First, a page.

Equanimity and the Banff Yoga Festival

The first ever Banff Yoga Festival kicks off tomorrow!

I’m super excited to be involved in this event in a few different ways this year.

Of course, I’ll be doing a bit of teaching, but beyond that I’ve had the privilege of writing for the blog and will also be representing Knight’s Cabin  at the Yoga Market, the charity that the BYF will be donating 1% of all profits to. Come by and say hi if you’re around on Saturday or Sunday.

Some of you know that I recently returned back from a 10 day silent Vipassana (pronounced Vip-ahh-shaw-na) Meditation Course. I’ll reserve the gritty details of that for another post, but during my 10 days there, I was reminded of a familiar concept – equanimity. In fact, reminded is a gentle word. More like it was drilled into my head constantly.

Equanimity is, simply, a state of psychological stability, regardless of external experiences (emotions, thoughts, sensations or events).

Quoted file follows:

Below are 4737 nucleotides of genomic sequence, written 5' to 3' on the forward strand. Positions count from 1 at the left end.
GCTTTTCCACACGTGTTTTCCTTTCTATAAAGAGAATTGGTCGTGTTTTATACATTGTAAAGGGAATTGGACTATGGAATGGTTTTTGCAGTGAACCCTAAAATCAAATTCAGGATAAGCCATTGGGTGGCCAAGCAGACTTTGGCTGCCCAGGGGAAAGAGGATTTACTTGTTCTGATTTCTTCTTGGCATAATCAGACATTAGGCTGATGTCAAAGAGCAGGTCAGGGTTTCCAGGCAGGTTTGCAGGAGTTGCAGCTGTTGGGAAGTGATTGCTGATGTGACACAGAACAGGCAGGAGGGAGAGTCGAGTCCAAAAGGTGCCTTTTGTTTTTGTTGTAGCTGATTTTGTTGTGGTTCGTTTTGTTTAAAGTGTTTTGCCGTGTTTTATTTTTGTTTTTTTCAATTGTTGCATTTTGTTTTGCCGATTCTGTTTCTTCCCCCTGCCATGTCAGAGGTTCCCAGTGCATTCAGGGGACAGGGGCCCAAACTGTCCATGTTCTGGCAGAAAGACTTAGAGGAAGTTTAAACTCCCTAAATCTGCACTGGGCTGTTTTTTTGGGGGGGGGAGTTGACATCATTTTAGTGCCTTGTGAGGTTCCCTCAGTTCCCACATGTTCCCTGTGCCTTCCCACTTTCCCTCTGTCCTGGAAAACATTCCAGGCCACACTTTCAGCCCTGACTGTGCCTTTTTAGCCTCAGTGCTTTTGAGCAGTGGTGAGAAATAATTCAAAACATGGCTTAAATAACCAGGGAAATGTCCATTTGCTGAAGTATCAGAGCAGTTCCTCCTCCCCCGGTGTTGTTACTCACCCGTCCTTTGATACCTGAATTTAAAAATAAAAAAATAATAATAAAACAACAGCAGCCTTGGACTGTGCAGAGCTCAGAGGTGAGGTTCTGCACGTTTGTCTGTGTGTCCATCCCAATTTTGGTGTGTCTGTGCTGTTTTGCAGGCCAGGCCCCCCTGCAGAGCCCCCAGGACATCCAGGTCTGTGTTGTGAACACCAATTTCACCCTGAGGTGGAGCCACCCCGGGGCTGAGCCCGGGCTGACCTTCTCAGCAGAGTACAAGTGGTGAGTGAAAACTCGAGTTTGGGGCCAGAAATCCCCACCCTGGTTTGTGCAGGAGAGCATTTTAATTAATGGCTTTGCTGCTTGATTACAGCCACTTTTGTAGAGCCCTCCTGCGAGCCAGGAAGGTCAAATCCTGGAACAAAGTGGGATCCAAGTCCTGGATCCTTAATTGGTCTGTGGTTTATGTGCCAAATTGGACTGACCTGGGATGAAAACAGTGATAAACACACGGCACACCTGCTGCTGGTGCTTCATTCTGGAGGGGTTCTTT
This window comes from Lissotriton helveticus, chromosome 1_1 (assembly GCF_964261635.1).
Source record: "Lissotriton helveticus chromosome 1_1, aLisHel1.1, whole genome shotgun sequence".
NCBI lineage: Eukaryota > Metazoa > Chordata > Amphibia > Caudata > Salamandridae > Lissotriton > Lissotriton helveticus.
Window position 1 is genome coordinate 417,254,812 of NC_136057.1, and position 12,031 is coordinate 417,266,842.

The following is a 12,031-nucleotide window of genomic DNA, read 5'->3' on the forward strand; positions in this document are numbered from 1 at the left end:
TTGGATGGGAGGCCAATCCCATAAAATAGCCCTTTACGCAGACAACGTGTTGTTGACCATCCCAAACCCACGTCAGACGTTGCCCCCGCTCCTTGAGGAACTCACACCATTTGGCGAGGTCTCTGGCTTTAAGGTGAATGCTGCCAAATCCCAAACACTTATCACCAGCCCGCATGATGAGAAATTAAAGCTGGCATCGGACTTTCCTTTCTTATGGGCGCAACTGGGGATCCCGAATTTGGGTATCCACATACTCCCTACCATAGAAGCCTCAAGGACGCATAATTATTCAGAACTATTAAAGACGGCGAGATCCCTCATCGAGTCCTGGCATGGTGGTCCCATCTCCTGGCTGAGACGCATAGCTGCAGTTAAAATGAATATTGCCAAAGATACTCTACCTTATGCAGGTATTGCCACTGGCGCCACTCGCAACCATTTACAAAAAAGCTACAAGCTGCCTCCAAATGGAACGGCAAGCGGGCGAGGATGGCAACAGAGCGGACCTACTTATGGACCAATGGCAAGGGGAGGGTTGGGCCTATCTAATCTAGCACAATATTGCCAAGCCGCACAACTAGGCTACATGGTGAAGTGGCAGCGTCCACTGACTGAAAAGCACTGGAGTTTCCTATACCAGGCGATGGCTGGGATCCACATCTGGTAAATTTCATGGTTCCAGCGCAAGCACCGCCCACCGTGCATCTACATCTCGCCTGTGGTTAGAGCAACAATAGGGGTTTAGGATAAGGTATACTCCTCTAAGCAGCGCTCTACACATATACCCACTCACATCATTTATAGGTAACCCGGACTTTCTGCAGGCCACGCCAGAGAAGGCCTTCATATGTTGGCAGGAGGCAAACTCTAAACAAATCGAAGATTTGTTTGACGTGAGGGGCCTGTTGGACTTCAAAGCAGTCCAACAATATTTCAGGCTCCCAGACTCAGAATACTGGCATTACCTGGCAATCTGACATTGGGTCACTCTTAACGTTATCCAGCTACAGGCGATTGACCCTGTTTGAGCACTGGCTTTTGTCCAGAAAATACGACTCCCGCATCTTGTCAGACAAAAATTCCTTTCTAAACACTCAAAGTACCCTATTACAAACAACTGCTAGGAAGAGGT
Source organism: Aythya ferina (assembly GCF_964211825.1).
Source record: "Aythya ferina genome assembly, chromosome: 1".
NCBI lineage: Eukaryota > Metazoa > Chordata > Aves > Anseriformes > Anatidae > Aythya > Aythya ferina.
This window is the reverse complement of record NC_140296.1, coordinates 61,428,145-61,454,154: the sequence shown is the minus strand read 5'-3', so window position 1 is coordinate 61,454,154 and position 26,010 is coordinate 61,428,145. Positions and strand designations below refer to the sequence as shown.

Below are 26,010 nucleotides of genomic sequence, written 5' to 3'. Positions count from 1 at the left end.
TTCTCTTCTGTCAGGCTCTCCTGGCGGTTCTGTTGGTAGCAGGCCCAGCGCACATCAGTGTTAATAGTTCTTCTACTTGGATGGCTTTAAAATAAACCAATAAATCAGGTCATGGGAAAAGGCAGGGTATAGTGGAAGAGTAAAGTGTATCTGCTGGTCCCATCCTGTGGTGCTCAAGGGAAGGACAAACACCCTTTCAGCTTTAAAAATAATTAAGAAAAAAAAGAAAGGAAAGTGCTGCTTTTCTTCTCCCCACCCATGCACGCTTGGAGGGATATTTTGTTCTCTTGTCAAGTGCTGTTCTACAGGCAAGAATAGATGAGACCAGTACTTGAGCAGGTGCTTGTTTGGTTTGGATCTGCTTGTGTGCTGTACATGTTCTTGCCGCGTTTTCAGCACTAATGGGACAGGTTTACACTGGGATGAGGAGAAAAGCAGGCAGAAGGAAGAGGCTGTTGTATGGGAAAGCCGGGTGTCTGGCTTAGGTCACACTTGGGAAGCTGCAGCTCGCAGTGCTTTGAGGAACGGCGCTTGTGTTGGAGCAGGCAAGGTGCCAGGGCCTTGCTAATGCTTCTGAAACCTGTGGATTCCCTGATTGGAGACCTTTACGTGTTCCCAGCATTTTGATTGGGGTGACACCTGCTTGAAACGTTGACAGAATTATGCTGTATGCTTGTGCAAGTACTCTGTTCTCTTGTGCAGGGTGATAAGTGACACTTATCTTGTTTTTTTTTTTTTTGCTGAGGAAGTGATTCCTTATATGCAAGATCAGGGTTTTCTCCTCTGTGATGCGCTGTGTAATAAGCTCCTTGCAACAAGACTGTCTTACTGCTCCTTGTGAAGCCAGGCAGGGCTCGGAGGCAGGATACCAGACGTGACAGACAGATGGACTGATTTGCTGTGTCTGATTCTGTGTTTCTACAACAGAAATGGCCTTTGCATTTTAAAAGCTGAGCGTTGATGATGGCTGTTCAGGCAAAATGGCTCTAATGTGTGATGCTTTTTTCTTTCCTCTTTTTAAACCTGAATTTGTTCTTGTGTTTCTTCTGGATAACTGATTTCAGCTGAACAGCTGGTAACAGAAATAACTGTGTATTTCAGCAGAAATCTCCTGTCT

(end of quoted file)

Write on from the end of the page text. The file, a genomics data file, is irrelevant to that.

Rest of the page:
On Saturday at 1pm I’ll be teaching a ‘try yoga’ session at the yoga market. During this 30 min session my teachings will surround this idea of equanimity.

It seems like the simplest of concepts, but is truly powerful. The teaching of equanimity is based upon the Buddhist concept of impermanence or anicca. Anicca is one of the essential doctrines in Buddhism. This term conveys the buddhist notion that all of our existence – without exception – is in a constant state of arising and passing, of change, or in flux. One of my favourite ways of translating anicca is “all of this is temporary”.

With this understanding of impermanence, the ever-changing nature of life, we can begin to practice cultivating a calm, balanced and equanimous mind to all things – those that we are attracted to or label positive (thoughts, emotions, events), but also those that we have developed aversions to or label negative. We come to understand that ‘this too shall pass’ or ‘this will also change’, and so, find our mind in a more balanced and equanimous state vs. reactivity based on our concept of good and bad, positive and negative, agreeable and disagreeable.

None of it will last anyways – so we need not become attached.

Can’t wait to see you all at the festival and share in this incredible teaching. It’s one of the most practical life lessons I think I’ve ever learned — and I can’t wait to share.







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